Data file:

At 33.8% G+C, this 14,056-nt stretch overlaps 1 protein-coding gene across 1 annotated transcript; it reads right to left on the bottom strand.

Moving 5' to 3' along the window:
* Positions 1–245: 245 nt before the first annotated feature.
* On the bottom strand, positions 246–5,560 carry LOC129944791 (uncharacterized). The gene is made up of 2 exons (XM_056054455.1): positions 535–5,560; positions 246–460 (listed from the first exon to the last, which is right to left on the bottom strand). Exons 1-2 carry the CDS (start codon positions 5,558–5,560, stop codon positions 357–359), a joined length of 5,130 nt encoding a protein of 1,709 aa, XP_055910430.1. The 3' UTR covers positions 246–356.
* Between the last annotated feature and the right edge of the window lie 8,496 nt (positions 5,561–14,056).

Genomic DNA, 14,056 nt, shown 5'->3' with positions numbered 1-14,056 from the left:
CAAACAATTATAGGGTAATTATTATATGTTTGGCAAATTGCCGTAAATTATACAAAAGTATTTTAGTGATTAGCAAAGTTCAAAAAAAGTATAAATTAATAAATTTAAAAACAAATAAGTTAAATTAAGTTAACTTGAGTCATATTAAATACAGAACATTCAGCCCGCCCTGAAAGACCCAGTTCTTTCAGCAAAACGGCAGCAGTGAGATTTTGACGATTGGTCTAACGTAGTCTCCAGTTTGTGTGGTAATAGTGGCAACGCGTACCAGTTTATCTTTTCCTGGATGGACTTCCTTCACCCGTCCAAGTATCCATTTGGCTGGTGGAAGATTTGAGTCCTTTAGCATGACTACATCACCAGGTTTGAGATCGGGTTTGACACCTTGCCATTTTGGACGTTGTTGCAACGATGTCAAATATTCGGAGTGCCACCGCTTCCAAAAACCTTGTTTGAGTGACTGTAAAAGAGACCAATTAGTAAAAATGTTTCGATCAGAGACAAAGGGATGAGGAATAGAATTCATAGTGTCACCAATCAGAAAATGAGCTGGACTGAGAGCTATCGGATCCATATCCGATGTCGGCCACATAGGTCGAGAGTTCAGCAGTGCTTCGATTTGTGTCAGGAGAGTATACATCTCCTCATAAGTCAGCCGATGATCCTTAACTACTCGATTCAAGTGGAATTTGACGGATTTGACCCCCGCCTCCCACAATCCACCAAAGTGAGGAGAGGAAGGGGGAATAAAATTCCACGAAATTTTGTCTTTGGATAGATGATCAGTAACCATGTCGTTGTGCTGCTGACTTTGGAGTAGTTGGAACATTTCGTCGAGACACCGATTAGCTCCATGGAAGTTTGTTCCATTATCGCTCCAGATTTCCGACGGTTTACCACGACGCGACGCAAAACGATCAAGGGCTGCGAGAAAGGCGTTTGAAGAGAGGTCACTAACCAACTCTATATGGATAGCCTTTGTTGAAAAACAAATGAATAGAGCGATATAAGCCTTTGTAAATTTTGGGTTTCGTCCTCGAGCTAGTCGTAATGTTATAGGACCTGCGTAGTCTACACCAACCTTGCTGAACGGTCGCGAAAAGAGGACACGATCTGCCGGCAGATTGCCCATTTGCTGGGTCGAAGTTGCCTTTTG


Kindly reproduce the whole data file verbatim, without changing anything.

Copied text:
At 33.8% G+C, this 14,056-nt stretch overlaps 1 protein-coding gene across 1 annotated transcript; it reads right to left on the bottom strand.

Moving 5' to 3' along the window:
* Positions 1–245: 245 nt before the first annotated feature.
* On the bottom strand, positions 246–5,560 carry LOC129944791 (uncharacterized). The gene is made up of 2 exons (XM_056054455.1): positions 535–5,560; positions 246–460 (listed from the first exon to the last, which is right to left on the bottom strand). Exons 1-2 carry the CDS (start codon positions 5,558–5,560, stop codon positions 357–359), a joined length of 5,130 nt encoding a protein of 1,709 aa, XP_055910430.1. The 3' UTR covers positions 246–356.
* Between the last annotated feature and the right edge of the window lie 8,496 nt (positions 5,561–14,056).

Genomic DNA, 14,056 nt, shown 5'->3' with positions numbered 1-14,056 from the left:
CAAACAATTATAGGGTAATTATTATATGTTTGGCAAATTGCCGTAAATTATACAAAAGTATTTTAGTGATTAGCAAAGTTCAAAAAAAGTATAAATTAATAAATTTAAAAACAAATAAGTTAAATTAAGTTAACTTGAGTCATATTAAATACAGAACATTCAGCCCGCCCTGAAAGACCCAGTTCTTTCAGCAAAACGGCAGCAGTGAGATTTTGACGATTGGTCTAACGTAGTCTCCAGTTTGTGTGGTAATAGTGGCAACGCGTACCAGTTTATCTTTTCCTGGATGGACTTCCTTCACCCGTCCAAGTATCCATTTGGCTGGTGGAAGATTTGAGTCCTTTAGCATGACTACATCACCAGGTTTGAGATCGGGTTTGACACCTTGCCATTTTGGACGTTGTTGCAACGATGTCAAATATTCGGAGTGCCACCGCTTCCAAAAACCTTGTTTGAGTGACTGTAAAAGAGACCAATTAGTAAAAATGTTTCGATCAGAGACAAAGGGATGAGGAATAGAATTCATAGTGTCACCAATCAGAAAATGAGCTGGACTGAGAGCTATCGGATCCATATCCGATGTCGGCCACATAGGTCGAGAGTTCAGCAGTGCTTCGATTTGTGTCAGGAGAGTATACATCTCCTCATAAGTCAGCCGATGATCCTTAACTACTCGATTCAAGTGGAATTTGACGGATTTGACCCCCGCCTCCCACAATCCACCAAAGTGAGGAGAGGAAGGGGGAATAAAATTCCACGAAATTTTGTCTTTGGATAGATGATCAGTAACCATGTCGTTGTGCTGCTGACTTTGGAGTAGTTGGAACATTTCGTCGAGACACCGATTAGCTCCATGGAAGTTTGTTCCATTATCGCTCCAGATTTCCGACGGTTTACCACGACGCGACGCAAAACGATCAAGGGCTGCGAGAAAGGCGTTTGAAGAGAGGTCACTAACCAACTCTATATGGATAGCCTTTGTTGAAAAACAAATGAATAGAGCGATATAAGCCTTTGTAAATTTTGGGTTTCGTCCTCGAGCTAGTCGTAATGTTATAGGACCTGCGTAGTCTACACCAACCTTGCTGAACGGTCGCGAAAAGAGGACACGATCTGCCGGCAGATTGCCCATTTGCTGGGTCGAAGTTGCCTTTTG